Ku said all protections are likely needed to overcome COVID. Until herd immunity is reached to stop the spread of the disease, the virus could continue to mutate. Adopting multiple measures, like masking, social distancing and vaccines, can arrest the spread. Each one of the measures is not a perfect, failsafe method, but using them together makes the spread much less likely.

For example, he said healthcare centers have required masks since they can’t require vaccines. While it’s helped reduce the spread of COVID, pulling a mask down to talk to a patient, eating inside a healthcare facility or even pulling a mask down to talk on a cell phone greatly reduces the effectiveness of the masks.

“The masks aren’t defective, it’s the human factor,” Ku said. “Is it 100 percent? No, it doesn’t work if people don’t use it.”

And when some larger healthcare centers around the state employ thousands, Ku said all it takes is one or two not to follow the protocol strictly for it to be ineffective.

He said asking healthcare workers to be vaccinated isn’t just a matter of personal choice, but also responsibility. He said that often doctors, nurses and other staff work with a number of infectious diseases ranging from the flu to more serious resistant bacteria. He said they have a duty to protect other patients from exposure.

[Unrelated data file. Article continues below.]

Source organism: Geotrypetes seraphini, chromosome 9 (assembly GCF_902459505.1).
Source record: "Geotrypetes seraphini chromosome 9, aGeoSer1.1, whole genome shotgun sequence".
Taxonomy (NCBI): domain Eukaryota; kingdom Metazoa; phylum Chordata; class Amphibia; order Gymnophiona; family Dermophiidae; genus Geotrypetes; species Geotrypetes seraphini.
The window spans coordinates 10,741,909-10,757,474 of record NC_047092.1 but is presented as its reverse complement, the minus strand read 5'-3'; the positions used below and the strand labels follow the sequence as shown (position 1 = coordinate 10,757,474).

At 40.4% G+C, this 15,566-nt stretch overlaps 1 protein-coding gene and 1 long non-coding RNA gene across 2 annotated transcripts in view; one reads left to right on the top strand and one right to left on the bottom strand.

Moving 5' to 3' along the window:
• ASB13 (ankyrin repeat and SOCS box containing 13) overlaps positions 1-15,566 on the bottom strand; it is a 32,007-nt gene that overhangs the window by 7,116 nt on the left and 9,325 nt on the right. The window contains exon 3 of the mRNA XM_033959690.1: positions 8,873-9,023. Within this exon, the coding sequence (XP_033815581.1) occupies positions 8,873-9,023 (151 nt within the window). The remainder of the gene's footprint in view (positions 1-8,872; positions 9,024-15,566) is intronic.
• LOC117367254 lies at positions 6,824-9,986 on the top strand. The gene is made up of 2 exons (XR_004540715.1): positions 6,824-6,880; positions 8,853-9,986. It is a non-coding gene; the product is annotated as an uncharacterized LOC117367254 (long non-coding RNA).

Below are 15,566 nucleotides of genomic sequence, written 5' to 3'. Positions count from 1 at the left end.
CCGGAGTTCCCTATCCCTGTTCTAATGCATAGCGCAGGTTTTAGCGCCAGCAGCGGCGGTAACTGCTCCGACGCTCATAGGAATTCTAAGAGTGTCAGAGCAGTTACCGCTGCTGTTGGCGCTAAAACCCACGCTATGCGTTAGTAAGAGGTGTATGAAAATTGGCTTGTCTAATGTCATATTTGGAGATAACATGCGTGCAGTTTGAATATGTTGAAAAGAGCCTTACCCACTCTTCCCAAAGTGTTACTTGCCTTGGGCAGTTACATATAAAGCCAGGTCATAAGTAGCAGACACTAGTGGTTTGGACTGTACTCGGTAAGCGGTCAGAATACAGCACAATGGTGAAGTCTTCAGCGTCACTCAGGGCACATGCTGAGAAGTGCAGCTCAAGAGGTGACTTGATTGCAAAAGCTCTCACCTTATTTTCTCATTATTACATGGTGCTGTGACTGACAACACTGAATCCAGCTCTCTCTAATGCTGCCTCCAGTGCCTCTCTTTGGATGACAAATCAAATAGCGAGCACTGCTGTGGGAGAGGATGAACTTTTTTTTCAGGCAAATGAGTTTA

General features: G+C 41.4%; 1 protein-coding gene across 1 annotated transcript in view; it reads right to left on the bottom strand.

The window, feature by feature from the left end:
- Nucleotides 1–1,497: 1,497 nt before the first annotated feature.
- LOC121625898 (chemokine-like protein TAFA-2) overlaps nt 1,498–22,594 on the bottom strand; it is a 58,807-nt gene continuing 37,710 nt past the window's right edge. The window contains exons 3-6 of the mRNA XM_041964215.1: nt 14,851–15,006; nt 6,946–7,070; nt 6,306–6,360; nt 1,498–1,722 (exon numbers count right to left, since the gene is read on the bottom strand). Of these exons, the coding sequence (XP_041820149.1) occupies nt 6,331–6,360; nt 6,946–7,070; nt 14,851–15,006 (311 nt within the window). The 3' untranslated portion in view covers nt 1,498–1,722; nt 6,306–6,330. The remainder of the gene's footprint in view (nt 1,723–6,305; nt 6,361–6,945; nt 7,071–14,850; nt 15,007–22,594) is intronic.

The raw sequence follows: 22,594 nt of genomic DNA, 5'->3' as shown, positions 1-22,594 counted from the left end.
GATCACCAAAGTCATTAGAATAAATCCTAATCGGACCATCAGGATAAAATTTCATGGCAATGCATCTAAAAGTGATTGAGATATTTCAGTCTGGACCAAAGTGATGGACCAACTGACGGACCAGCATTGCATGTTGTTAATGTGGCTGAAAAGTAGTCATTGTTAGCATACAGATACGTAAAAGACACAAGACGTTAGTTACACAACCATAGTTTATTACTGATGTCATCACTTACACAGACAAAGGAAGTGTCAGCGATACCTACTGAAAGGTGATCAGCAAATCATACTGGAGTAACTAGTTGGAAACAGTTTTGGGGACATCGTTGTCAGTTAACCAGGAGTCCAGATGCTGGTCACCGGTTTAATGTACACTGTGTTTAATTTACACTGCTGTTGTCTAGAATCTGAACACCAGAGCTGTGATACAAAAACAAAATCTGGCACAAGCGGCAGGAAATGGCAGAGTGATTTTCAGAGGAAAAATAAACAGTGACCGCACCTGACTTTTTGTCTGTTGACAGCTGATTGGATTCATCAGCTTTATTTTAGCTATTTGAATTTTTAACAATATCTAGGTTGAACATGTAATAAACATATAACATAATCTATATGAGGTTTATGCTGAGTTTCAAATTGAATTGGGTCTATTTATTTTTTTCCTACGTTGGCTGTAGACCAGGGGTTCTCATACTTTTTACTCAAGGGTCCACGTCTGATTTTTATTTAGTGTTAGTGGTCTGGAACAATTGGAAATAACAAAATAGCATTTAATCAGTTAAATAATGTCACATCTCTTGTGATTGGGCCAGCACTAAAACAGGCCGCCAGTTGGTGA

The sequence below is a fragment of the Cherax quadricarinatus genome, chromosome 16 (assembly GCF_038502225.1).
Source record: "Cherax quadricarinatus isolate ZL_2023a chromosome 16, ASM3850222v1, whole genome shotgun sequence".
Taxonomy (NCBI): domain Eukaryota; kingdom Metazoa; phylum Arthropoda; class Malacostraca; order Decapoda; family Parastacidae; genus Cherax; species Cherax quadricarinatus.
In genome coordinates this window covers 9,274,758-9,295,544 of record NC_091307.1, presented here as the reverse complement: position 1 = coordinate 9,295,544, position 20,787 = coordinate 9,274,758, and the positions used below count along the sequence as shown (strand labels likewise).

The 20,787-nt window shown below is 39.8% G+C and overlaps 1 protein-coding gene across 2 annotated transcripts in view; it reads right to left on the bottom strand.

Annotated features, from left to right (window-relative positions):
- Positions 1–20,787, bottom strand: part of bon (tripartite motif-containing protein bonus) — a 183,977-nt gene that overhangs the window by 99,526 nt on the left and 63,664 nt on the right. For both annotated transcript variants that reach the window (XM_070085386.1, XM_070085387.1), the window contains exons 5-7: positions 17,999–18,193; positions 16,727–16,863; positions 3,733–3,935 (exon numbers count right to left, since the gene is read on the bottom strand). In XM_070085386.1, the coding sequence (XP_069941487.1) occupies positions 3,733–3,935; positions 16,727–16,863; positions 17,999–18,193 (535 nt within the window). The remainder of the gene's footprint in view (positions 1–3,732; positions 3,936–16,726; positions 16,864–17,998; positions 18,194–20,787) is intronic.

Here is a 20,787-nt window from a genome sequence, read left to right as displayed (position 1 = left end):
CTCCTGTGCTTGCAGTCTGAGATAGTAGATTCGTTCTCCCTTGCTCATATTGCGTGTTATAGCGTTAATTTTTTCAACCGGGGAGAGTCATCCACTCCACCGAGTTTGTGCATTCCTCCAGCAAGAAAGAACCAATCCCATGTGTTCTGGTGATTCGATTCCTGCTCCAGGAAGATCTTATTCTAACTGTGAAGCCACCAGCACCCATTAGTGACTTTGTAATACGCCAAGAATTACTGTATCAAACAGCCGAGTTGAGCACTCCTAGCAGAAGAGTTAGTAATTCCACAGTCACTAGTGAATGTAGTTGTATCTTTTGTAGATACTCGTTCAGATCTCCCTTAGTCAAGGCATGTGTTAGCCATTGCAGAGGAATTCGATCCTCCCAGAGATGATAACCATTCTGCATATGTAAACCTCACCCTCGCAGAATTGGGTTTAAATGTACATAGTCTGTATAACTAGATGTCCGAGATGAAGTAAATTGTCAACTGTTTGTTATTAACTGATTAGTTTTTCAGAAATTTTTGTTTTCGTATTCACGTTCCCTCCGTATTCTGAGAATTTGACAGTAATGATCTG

“We always try to leave the patient better than they were,” Ku said. “Vaccinations absolutely play a role. It doesn’t just protect the patients, it protects the workers so that we can continue to be ready to do our jobs. It’s cheap and there’s a return on the investment because vaccination works.”

Jean Branscum, chief executive officer for the Montana Medical Association, the largest organization representing doctors and healthcare providers, said her organization is supportive of ensuring all healthcare workers are vaccinated, with a few very narrow exemptions.

“Physicians have a right to protect patients,” she said. “We need more Montanans vaccinated.”

She said missing in part of the conversation is that if more Montanans would get vaccinated, it would be a literal shot-in-the-arm for the workforce, which could be confident that the economy will remain open and robust.

“We can turn this around quite easily because vaccines are safe and effective,” Branscum said.

Because Montana healthcare workers and employers – with the exception of nursing homes – cannot require or ask about vaccinations, the only line of defense against COVID will be masking indefinitely for both healthcare workers, patients and families.

“Most people thought that masks should be the first things to go away, but in reality, they should be the last thing,” Ku said. “Until significant proportions of people are vaccinated, the masks shouldn’t go away because they not only protect people wearing them, they protect those wearing from spreading. It’s about stopping the spread.”